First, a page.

Trump Condemns Beto's IRS Attack on Churches That Oppose Same-Sex Marriage
At the Values Voter Summit in Washington, D.C., on Saturday, President Donald Trump issued a powerful rebuke to former Rep. Beto O'Rourke (D-Texas), who called for the IRS to revoke the tax-exempt status of churches and religious groups that oppose same-sex marriage. The president vowed that he would "never allow the federal government to be used to target, harass, or punish communities of faith."
"On every front, the ultra-left is waging war on the values shared by everyone in this room," Trump warned. "They are trying to silence and punish the speech of Christians and religious believers of all faiths… They resent and disdain faithful Americans who hold fast to our nation’s historic values and if given the chance, they would use every instrument of government power, including the IRS, to try to shut you down."
While Democrats have attacked Trump nominees for their religious convictions — especially on hot-button cultural issues like same-sex marriage — O'Rourke reached a new low when he advocated for the IRS to revoke the tax-exempt status of religious schools, charities, and churches that define marriage as between one man and one woman. The president did not refer to O'Rourke by name, but he did condemn this weaponizing of the IRS.
"Just a few days ago, a Democrat running for president proposed revoking the tax-exempt status of many churches and religious groups," the president said. "And you know why, and you know who it is. He’s a wacko."
Then Trump made a promise that elicited loud applause and cheers from the audience: "I will never allow the federal government to be used to target, harass, or punish communities of faith. And I will never allow the IRS to be used as a political weapon."
Under President Barack Obama, the IRS targeted tea party organizations for special scrutiny, resulting in delayed and denied applications for tax-exempt status. The Obama administration repeatedly denied any wrongdoing, but the IRS paid a hefty settlement to tea party groups in 2017.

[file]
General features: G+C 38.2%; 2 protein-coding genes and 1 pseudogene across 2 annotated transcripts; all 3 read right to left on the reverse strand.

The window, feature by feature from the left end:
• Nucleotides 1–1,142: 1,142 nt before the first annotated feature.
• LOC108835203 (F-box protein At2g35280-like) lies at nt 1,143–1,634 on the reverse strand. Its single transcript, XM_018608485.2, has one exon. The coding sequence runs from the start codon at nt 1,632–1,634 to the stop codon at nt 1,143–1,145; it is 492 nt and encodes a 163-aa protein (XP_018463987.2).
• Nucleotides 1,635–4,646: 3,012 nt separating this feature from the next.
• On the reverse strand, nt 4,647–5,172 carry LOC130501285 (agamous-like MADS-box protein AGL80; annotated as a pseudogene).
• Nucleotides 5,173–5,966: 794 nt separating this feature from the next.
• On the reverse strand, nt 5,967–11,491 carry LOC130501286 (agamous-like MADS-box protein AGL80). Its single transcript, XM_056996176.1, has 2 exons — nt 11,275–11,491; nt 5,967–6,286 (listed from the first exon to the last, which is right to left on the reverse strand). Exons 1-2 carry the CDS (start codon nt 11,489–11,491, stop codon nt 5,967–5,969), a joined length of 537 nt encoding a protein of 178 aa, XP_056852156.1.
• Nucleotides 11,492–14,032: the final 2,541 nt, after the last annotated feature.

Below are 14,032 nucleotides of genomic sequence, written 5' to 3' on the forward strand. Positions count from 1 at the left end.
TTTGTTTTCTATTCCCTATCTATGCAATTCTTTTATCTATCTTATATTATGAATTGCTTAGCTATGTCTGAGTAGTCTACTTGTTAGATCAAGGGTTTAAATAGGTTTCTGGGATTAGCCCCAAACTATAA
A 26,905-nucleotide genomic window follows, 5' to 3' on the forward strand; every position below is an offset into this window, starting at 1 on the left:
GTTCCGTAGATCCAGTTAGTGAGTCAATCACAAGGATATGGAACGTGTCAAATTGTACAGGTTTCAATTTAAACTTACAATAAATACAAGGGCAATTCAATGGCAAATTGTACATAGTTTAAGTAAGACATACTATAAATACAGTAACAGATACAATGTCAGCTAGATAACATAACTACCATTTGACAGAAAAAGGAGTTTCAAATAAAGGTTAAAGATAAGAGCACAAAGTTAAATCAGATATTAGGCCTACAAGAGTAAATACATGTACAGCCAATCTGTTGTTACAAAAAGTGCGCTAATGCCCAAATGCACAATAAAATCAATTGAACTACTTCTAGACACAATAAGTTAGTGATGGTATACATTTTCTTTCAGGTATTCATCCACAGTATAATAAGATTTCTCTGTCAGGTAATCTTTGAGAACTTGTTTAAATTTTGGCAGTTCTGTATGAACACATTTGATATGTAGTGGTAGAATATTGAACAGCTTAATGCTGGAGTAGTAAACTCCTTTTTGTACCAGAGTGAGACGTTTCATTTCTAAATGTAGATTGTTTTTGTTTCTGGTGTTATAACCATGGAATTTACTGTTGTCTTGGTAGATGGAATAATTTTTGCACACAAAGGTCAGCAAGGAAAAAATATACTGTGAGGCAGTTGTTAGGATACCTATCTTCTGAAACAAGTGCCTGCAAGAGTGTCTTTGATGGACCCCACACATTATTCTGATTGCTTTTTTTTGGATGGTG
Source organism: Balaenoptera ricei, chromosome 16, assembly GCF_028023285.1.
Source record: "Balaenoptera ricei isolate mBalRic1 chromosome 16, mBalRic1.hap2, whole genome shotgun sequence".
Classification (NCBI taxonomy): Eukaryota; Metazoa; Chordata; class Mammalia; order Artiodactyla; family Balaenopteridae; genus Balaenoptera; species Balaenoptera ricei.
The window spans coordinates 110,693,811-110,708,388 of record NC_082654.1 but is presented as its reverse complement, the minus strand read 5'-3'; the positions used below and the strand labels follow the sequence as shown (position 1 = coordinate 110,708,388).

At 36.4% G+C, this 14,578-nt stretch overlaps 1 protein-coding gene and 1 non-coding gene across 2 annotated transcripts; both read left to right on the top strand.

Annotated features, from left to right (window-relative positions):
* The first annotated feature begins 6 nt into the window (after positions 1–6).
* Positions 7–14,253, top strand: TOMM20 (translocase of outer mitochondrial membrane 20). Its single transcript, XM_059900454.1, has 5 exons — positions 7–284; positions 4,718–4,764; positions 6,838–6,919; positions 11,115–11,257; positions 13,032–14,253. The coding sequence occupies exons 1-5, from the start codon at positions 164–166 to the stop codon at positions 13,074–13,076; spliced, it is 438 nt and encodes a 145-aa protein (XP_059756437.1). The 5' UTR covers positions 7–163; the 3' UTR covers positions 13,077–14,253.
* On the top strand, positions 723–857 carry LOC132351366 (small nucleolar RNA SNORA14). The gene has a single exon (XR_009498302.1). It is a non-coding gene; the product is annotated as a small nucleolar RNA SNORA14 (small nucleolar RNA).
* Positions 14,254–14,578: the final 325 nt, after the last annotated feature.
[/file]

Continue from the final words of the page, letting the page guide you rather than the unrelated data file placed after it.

O'Rourke deserves the president's strong rebuke. Beto certainly is a "wacko," but any wackiness is far less important than the candidate's terrifying support for a discriminatory government policy that so flagrantly violates four of the First Amendment's five freedoms.
Fortunately, the former representative stands almost no chance of winning the 2020 Democratic nomination. However, former Vice President Joe Biden advocated a similarly chilling policy at the same LGBT town hall where O'Rourke made his infamous remarks.
When asked how he would prevent hate crimes against LGBT people, Biden called for a terror watch list similar to the Southern Poverty Law Center (SPLC) "hate group" list. He warned that various organizations are "similar to terrorist groups" in their ability to inspire anti-LGBT hate. The SPLC has long accused mainstream conservative and Christian organizations of being "hate groups," listing them alongside the Ku Klux Klan. In 2012, a gunman targeted the Family Research Council (FRC) — which puts on the Values Voter Summit — inspired by the SPLC's "hate group" smears.
Biden did not attack churches in the same way O'Rourke did, but his attack on religious expression may have been more sinister. While Biden has dropped in the polls recently, he still stands a far greater chance of becoming the 2020 nominee than O'Rourke does.
Many observers have characterized evangelical Christians' support for President Trump as a mystery. How could Christians who stand for traditional morality support a man who has been twice divorced, who has bragged about sleeping with other men's wives, and who is notoriously brash? Yet this analysis overlooks the terrifying threats to religious freedom coming from the left. Hillary Clinton posed an insidious threat to traditional Christianity, but it seems each of the 2020 Democrats is angling to weaken religious freedom in various ways, and some of them are openly attacking conservative churches.
Is it any wonder evangelicals support Trump under these circumstances? Many of them see the president as their last defense from a culture that demonizes their beliefs and a party that would even use the federal government against them.
Follow Tyler O'Neil, the author of this article, on Twitter at @Tyler2ONeil.